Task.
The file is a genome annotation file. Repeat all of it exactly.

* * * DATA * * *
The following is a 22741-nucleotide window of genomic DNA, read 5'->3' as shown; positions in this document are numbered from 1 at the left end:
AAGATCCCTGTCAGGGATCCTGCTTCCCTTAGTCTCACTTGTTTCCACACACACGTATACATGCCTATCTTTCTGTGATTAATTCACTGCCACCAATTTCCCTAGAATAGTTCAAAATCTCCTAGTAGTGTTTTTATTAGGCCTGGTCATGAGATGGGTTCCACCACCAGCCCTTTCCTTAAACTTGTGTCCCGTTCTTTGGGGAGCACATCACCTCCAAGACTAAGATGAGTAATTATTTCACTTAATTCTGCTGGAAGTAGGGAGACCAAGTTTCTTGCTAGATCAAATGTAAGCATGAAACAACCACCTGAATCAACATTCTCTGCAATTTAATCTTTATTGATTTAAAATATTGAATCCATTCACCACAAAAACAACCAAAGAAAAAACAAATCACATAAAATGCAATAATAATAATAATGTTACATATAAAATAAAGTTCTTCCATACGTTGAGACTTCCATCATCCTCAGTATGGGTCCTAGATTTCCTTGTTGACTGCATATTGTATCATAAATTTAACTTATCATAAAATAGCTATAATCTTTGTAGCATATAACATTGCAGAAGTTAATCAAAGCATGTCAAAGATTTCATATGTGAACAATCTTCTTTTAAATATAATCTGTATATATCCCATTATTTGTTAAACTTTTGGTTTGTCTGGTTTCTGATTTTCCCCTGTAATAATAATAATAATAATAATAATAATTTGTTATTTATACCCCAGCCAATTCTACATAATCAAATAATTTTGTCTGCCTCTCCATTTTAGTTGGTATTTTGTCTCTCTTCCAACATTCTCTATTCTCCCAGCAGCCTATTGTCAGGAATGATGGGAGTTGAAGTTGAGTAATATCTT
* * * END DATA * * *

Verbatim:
The following is a 22741-nucleotide window of genomic DNA, read 5'->3' as shown; positions in this document are numbered from 1 at the left end:
AAGATCCCTGTCAGGGATCCTGCTTCCCTTAGTCTCACTTGTTTCCACACACACGTATACATGCCTATCTTTCTGTGATTAATTCACTGCCACCAATTTCCCTAGAATAGTTCAAAATCTCCTAGTAGTGTTTTTATTAGGCCTGGTCATGAGATGGGTTCCACCACCAGCCCTTTCCTTAAACTTGTGTCCCGTTCTTTGGGGAGCACATCACCTCCAAGACTAAGATGAGTAATTATTTCACTTAATTCTGCTGGAAGTAGGGAGACCAAGTTTCTTGCTAGATCAAATGTAAGCATGAAACAACCACCTGAATCAACATTCTCTGCAATTTAATCTTTATTGATTTAAAATATTGAATCCATTCACCACAAAAACAACCAAAGAAAAAACAAATCACATAAAATGCAATAATAATAATAATGTTACATATAAAATAAAGTTCTTCCATACGTTGAGACTTCCATCATCCTCAGTATGGGTCCTAGATTTCCTTGTTGACTGCATATTGTATCATAAATTTAACTTATCATAAAATAGCTATAATCTTTGTAGCATATAACATTGCAGAAGTTAATCAAAGCATGTCAAAGATTTCATATGTGAACAATCTTCTTTTAAATATAATCTGTATATATCCCATTATTTGTTAAACTTTTGGTTTGTCTGGTTTCTGATTTTCCCCTGTAATAATAATAATAATAATAATAATAATTTGTTATTTATACCCCAGCCAATTCTACATAATCAAATAATTTTGTCTGCCTCTCCATTTTAGTTGGTATTTTGTCTCTCTTCCAACATTCTCTATTCTCCCAGCAGCCTATTGTCAGGAATGATGGGAGTTGAAGTTGAGTAATATCTT